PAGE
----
“Blair Witch” Cast Claim They Were Sent a Fruit Basket as Reward for the Film Grossing $100 Million

Joshua Leonard, Rei Hance and Michael C. Williams are detailing their lack of compensation in the 25 years since the success of the film

<p>Ron Galella Collection via Getty</p> (Left-right:) Joshua Leonard, Rei Hance and Michael C. Williams in 1999

Ron Galella Collection via Getty

(Left-right:) Joshua Leonard, Rei Hance and Michael C. Williams in 1999

The cast of the original The Blair Witch Project are detailing their lack of compensation in the 25 years since the film’s breakout success.

After distributor Lionsgate announced an upcoming addition to the horror franchise that launched with the 1999 indie horror hit, its three stars Joshua Leonard, Rei Hance (also known as Heather Donahue) and Michael C. Williams have expressed "frustration," with Leonard writing on social media that they had suffered “25 years of disrespect” and financially “made 300k... and NEVER saw another dime.”

In a new interview with Variety, the three actors claim that Artisan Entertainment, which acquired writer-directors Daniel Myrick and Eduardo Sánchez’s film after its Sundance Film Festival premiere for $1.1 million, sent each of them a fruit basket to commemorate the film earning $100 million at the domestic box office.

Related: Blair Witch Actor Slams '25 Years of Disrespect' as New Reboot Is Announced: 'Feels Both Icky and Classless'

“That was when it became clear that, wow, we were not going to get anything,” said Hance, 49. “We were being cut out of something that we were intimately involved with creating.”

“Giant corporations don’t care that this happens to young artists,” said Williams, 50. “It’s bulls---. And that’s got to change somehow.”

<p>Getty</p> Heather Donahue in 'The Blair Witch Project'


Heather Donahue in 'The Blair Witch Project'

The Blair Witch Project used a found-footage conceit to tell the story of three filmmakers who venture into the woods near Burkittsville, Maryland, to investigate supernatural occurrences. To advertise it ahead of the Sundance premiere, Myrick, Sánchez and producers at Haxan Films opted for posters and trailers that suggested its three central characters — who shared the names of the actors playing them — were real people who had been missing since their footage was found.

That meant that Leonard, Hance and Williams, non-union performers who answered an open call on casting service Backstage, stayed out of the spotlight as the film went on to earn a worldwide gross of $248.6 million (over 4,000 times its original budget). According to Variety, Artisan Entertainment “took maintaining that illusion so seriously that the actors were barred from appearing at its Cannes Film Festival premiere that May” or booking press interviews that would reveal the conceit.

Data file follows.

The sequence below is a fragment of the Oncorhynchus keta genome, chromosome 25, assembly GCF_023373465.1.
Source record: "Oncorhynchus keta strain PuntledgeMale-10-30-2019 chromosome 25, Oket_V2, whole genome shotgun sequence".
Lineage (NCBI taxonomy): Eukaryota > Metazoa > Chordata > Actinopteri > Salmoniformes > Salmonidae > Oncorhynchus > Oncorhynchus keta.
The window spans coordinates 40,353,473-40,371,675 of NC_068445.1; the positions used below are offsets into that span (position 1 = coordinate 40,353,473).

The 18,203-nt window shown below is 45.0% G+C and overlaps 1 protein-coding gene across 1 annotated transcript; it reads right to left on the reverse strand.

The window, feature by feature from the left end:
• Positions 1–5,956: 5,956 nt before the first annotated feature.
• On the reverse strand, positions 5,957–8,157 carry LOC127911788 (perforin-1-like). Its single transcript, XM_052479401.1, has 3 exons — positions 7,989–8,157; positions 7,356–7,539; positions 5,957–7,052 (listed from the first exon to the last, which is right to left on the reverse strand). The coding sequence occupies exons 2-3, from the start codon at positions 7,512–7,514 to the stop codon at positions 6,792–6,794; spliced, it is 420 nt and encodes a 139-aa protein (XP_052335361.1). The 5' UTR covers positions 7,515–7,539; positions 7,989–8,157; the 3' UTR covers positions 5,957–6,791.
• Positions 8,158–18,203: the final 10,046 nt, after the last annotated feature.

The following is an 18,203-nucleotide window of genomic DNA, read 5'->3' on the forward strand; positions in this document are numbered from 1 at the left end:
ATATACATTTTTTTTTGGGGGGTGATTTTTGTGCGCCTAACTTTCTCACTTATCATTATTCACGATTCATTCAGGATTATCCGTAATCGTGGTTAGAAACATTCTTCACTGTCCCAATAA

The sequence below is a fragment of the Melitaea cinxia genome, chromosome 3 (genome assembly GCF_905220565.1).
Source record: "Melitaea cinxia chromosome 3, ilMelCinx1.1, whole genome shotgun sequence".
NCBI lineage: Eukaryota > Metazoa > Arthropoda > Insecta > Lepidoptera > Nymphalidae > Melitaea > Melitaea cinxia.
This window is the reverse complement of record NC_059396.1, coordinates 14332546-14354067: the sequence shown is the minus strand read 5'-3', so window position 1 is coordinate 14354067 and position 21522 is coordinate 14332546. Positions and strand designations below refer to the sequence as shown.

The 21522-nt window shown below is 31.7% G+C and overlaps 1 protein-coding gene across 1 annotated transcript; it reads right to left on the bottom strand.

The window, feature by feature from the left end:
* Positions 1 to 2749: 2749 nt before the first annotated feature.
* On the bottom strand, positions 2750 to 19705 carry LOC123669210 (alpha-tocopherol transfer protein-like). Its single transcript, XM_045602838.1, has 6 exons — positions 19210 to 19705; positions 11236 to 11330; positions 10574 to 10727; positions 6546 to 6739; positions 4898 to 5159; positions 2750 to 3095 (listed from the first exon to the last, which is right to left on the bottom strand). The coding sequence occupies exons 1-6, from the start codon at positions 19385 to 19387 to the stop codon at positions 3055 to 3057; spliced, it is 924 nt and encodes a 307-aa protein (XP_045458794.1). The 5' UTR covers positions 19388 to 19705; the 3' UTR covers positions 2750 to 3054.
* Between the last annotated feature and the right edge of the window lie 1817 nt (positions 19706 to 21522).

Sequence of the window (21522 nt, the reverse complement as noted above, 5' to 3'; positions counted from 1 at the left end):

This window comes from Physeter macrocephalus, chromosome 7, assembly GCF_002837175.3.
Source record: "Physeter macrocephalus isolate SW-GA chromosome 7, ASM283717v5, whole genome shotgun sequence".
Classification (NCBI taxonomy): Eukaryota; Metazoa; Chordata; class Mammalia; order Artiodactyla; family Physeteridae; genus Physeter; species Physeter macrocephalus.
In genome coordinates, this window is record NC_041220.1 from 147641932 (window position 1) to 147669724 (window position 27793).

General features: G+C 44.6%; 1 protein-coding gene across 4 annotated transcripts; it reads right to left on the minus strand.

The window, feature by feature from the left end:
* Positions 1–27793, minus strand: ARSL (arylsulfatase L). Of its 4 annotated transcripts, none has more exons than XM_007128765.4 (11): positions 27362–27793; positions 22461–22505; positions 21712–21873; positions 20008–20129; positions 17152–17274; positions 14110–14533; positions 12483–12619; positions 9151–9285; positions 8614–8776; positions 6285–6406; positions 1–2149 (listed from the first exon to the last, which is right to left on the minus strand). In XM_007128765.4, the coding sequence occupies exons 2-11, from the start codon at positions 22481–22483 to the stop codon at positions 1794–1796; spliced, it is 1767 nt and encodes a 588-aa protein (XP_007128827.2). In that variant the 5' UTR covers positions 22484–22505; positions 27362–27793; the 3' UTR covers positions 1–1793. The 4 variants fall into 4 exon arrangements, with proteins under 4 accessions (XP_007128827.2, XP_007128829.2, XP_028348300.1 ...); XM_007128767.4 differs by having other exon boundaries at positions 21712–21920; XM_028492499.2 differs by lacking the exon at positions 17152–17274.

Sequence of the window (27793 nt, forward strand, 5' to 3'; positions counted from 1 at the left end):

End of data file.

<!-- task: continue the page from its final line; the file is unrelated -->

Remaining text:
According to Leonard, 48, Artisan Entertainment admonished him for joining the cast of another independent film at the time, as, per the publication, “he wasn’t supposed to reveal that he was an actor, let alone that he was alive.”

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In 2000, Donahue, Leonard and Williams sued Blair Witch’s distributor as the sequel Book of Shadows: Blair Witch 2, which used archival footage of the original actors, premiered. They reached a settlement of roughly $300,000.

Artisan Entertainment is therefore not allowed to “use our names and images to make money for themselves anymore,” Leonard told Variety. But, added Donahue, “They keep doing it anyway.”

Moviestore/Shutterstock (Left-right:) Joshua Leonard and Michael C Williams in 'The Blair Witch Project'
Moviestore/Shutterstock (Left-right:) Joshua Leonard and Michael C Williams in 'The Blair Witch Project'

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On April 21 following the news of the other upcoming sequel, the three actors signed an open letter from Leonard posted on Facebook that implored Lionsgate, the studio that acquired Artisan in 2003 and owns the Blair Witch franchise, to pay them "retroactive + future residual payments" for their work on the original movie.

Leonard wrote that their compensation should be "equivalent to the sum that would’ve been allotted through SAG-AFTRA, had we had proper union or legal representation when the film was made." They also want to retain "meaningful consultation on any future" project in the series, plus a yearly grant of $60,000 from Lionsgate to aspiring filmmakers making their first feature film.

A representative for SAG-AFTRA reportedly told Variety that the union has been in communication with Lionsgate about these issues, and is “hopeful” about earning the original Blair Witch cast compensation. “But when there is no union contract covering the production, the actors and the union are generally limited to appealing to fairness.”

A spokesperson for Lionsgate did not immediately respond to PEOPLE's request for comment.

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